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    Dangerous Rip Currents to Threaten East Coast Beachgoers This Weekend

    By By Andy Mussoline, Meteorologist
    July 06, 2014, 12:32:41 AM EDT

    Dangerous surf and rip currents will threaten East Coast beachgoers through at least Saturday before conditions improve on Sunday.

    Arthur will still be responsible for rough surf and dangerous rip currents along much of the East Coast through Saturday, despite the worst of Arthur's rain and wind heading into New Brunswick and Nova Scotia.

    "Sunshine and warmth will greet beachgoers from southern New England to the mid-Atlantic, but those heading into the water should be wary of dangerous rip currents," said AccuWeather Senior Meteorologist Brett Anderson.


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    The highest risk of rip currents will be from North Carolina and points north through Saturday. A smaller, but albeit still dangerous threat, will remain across the Southeast coast.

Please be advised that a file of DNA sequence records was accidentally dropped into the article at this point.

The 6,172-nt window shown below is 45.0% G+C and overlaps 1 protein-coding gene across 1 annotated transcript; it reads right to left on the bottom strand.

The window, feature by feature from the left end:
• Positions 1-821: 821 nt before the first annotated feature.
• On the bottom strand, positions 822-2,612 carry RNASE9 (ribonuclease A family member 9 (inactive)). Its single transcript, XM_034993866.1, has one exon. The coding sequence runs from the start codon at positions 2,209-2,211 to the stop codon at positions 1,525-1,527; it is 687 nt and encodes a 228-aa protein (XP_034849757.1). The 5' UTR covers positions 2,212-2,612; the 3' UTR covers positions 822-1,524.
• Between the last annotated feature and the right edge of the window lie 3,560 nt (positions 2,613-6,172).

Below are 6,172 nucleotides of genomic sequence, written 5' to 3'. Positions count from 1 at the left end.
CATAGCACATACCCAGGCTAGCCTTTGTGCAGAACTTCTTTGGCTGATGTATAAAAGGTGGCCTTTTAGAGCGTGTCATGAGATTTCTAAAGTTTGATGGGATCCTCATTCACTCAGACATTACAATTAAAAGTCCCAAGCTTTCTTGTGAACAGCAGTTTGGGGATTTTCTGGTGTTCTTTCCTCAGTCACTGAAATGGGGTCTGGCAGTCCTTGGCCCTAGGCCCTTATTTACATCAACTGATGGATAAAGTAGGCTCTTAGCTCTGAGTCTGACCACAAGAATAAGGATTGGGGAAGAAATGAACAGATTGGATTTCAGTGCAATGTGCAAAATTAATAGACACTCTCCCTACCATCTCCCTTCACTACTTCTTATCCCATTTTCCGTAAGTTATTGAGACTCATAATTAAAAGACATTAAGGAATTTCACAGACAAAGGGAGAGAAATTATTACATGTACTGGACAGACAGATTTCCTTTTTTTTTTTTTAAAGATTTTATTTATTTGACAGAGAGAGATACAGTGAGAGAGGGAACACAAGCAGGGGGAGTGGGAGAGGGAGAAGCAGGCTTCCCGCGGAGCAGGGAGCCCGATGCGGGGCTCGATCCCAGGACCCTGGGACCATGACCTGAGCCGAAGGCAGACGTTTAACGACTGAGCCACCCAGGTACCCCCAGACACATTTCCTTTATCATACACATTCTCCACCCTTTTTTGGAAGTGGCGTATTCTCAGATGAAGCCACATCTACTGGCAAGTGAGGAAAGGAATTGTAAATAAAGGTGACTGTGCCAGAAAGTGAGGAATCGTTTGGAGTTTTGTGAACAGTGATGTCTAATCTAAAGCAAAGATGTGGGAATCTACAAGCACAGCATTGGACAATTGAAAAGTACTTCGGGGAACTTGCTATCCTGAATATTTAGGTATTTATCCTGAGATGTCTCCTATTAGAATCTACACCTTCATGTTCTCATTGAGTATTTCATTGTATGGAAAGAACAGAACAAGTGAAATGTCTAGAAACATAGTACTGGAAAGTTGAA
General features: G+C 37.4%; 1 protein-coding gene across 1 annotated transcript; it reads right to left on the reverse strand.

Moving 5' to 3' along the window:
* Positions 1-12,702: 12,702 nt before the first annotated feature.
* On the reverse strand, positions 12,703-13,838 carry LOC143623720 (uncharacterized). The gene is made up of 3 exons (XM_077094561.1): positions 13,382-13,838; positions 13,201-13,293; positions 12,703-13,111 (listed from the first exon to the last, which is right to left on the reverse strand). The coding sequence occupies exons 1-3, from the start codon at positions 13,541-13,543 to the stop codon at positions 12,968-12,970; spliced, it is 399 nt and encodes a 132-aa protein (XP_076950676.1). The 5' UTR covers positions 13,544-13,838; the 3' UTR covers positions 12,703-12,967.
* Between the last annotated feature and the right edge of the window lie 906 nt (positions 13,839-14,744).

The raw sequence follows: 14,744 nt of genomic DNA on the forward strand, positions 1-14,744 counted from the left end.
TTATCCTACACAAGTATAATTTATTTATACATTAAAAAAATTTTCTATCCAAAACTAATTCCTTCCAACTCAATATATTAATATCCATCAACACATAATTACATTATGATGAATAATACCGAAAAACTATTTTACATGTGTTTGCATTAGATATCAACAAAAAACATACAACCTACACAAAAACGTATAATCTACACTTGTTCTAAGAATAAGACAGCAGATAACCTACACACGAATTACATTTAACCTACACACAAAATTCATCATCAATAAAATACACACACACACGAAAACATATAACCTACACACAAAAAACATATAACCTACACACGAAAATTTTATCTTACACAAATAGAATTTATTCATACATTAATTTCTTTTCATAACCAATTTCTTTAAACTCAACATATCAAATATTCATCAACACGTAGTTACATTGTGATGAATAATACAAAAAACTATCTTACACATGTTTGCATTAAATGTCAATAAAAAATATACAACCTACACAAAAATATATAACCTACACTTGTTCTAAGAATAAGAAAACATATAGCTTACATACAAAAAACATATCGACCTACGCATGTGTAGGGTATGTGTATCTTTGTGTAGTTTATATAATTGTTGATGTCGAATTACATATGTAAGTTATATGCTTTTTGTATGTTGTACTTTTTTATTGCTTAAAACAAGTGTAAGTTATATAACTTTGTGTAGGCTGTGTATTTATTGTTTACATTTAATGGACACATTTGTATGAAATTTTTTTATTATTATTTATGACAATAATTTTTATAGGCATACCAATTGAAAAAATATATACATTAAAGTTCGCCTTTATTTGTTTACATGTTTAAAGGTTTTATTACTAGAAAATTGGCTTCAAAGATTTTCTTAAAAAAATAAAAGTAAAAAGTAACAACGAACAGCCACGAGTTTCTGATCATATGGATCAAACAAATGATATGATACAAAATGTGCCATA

Rip currents are narrow, fast-moving channels of water that move away from the beach due to irregularities along the shoreline such as sandbars and piers. If caught in one, a rip current can pull a swimmer far away from the shoreline.

    "If caught in a rip current, the best thing to do is to swim parallel to the shore out of the rip current," Ocean Rescue Supervisor David Elder of the Kill Devil Hills Fire Department recently told AccuWeather.

    RELATED:
    Ocean's Greatest Danger: Rip Currents Are Deadly but Avoidable
    INFOGRAPHIC: Hurricane Arthur By the Numbers
    East Coast Surfers Ride Large, Chaotic Swells Stirred by Tropical Storms


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    Aside from the rip current threat, Saturday's surf will break particularly rough as Arthur sends swells down the East Coast.
    The waves may appear much calmer to those flocking to the beaches from Ocean City, Maryland, to Wildwood, New Jersey, and Jones Beach, New York, on Saturday, but swimmers should be wary of rough surf that can overpower swimmers.

    Swimmers should stay in close view of lifeguards and keep in touch with them to find the safest areas to swim.

    "By Sunday, the rip current threat will be lower across much of the East Coast," said Anderson.

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